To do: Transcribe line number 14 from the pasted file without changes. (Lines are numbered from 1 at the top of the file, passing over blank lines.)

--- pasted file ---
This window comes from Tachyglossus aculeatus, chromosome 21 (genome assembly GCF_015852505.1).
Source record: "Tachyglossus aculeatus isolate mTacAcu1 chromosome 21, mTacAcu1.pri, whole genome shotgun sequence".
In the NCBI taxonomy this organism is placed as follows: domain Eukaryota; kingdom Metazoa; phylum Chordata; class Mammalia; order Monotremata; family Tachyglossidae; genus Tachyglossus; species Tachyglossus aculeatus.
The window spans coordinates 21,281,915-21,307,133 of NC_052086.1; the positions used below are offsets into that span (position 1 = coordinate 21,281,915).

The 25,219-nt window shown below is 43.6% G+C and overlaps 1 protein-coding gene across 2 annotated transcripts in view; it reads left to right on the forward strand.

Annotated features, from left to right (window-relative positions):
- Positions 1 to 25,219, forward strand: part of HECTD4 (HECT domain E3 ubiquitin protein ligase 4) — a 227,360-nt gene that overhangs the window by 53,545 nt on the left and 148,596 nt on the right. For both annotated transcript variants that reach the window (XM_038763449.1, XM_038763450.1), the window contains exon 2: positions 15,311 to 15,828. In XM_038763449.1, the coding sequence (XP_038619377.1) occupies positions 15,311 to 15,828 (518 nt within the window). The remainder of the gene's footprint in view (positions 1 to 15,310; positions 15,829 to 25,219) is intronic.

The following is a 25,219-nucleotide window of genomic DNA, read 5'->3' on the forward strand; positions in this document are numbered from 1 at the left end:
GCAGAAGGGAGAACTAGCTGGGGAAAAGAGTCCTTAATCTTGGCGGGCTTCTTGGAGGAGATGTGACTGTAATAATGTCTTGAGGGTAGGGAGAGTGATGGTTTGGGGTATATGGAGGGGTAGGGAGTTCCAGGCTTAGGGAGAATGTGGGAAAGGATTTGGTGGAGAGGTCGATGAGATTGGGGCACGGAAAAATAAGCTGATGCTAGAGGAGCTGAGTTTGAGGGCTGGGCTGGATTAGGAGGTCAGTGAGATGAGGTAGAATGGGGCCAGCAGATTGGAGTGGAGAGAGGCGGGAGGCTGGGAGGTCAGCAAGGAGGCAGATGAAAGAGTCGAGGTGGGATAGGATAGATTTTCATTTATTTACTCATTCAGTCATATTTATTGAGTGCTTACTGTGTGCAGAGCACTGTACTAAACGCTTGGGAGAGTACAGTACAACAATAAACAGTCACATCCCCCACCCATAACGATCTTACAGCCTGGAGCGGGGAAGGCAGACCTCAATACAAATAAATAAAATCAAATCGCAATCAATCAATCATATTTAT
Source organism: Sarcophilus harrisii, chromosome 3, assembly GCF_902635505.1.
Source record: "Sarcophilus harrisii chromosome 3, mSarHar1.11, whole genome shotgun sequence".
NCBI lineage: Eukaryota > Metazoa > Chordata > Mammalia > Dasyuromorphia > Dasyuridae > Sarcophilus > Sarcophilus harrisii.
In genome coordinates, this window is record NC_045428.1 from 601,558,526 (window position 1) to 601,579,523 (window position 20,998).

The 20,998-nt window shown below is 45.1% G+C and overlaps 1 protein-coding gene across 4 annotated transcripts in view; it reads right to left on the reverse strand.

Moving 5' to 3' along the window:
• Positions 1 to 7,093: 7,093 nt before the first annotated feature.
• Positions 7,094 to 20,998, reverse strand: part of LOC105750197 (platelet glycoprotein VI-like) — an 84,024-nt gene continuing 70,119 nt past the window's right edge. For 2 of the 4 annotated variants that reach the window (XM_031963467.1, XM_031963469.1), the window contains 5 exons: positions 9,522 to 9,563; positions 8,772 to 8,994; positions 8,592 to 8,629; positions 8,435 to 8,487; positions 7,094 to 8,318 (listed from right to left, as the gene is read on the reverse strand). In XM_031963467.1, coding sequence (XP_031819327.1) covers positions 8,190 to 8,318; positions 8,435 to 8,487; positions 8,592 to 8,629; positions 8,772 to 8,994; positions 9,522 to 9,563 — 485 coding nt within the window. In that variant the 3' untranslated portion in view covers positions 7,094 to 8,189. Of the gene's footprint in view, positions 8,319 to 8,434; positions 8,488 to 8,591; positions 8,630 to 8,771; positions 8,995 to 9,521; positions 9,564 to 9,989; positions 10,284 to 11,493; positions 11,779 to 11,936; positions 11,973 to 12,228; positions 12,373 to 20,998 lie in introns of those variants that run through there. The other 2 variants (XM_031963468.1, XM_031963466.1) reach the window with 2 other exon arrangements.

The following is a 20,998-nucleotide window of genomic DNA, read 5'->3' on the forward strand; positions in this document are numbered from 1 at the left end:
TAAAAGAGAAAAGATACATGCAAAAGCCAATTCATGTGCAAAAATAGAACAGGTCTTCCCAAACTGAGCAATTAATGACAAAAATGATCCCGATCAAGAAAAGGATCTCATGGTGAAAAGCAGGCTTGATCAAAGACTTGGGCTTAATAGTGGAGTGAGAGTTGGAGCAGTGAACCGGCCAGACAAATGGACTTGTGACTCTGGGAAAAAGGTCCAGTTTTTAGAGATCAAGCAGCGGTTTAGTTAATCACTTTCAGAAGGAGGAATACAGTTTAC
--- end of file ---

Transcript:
The 20,998-nt window shown below is 45.1% G+C and overlaps 1 protein-coding gene across 4 annotated transcripts in view; it reads right to left on the reverse strand.